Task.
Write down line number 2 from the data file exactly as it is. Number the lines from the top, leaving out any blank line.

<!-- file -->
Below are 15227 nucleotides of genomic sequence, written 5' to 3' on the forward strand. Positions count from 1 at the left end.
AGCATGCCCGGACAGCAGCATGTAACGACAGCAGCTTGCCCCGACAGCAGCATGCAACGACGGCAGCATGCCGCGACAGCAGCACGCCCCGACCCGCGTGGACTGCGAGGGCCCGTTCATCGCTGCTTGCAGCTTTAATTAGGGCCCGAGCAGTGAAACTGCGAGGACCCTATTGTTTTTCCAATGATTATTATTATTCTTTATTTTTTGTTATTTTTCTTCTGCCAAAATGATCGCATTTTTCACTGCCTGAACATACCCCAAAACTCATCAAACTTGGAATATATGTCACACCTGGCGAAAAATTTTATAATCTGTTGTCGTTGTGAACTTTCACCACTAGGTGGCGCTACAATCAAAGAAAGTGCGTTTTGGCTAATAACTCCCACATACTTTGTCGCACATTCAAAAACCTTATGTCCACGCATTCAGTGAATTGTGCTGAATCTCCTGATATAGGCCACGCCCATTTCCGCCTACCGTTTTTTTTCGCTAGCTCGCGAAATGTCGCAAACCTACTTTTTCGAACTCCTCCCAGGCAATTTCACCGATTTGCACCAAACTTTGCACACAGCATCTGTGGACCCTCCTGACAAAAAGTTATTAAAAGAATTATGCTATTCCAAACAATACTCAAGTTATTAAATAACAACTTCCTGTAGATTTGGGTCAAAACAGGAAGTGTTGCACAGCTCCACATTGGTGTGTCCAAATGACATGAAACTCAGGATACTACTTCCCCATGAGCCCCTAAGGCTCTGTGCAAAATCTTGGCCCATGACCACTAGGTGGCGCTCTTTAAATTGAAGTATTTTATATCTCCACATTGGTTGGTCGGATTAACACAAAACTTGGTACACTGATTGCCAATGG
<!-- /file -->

AGCATGCCCGGACAGCAGCATGTAACGACAGCAGCTTGCCCCGACAGCAGCATGCAACGACGGCAGCATGCCGCGACAGCAGCACGCCCCGACCCGCGTGGACTGCGAGGGCCCGTTCATCGCTGCTTGCAGCTTTAATTAGGGCCCGAGCAGTGAAACTGCGAGGACCCTATTGTTTTTCCAATGATTATTATTATTCTTTATTTTTTGTTATTTTTCTTCTGCCAAAATGATCGCATTTTTCACTGCCTGAACATACCCCAAAACTCATCAAACTTGGAATATATGTCACACCTGGCGAAAAATTTTATAATCTGTTGTCGTTGTGAACTTTCACCACTAGGTGGCGCTACAATCAAAGAAAGTGCGTTTTGGCTAATAACTCCCACATACTTTGTCGCACATTCAAAAACCTTATGTCCACGCATTCAGTGAATTGTGCTGAATCTCCTGATATAGGCCACGCCCATTTCCGCCTACCGTTTTTTTTCGCTAGCTCGCGAAATGTCGCAAACCTACTTTTTCGAACTCCTCCCAGGCAATTTCACCGATTTGCACCAAACTTTGCACACAGCATCTGTGGACCCTCCTGACAAAAAGTTATTAAAAGAATTATGCTATTCCAAACAATACTCAAGTTATTAAATAACAACTTCCTGTAGATTTGGGTCAAAACAGGAAGTGTTGCACAGCTCCACATTGGTGTGTCCAAATGACATGAAACTCAGGATACTACTTCCCCATGAGCCCCTAAGGCTCTGTGCAAAATCTTGGCCCATGACCACTAGGTGGCGCTCTTTAAATTGAAGTATTTTATATCTCCACATTGGTTGGTCGGATTAACACAAAACTTGGTACACTGATTGCCAATGG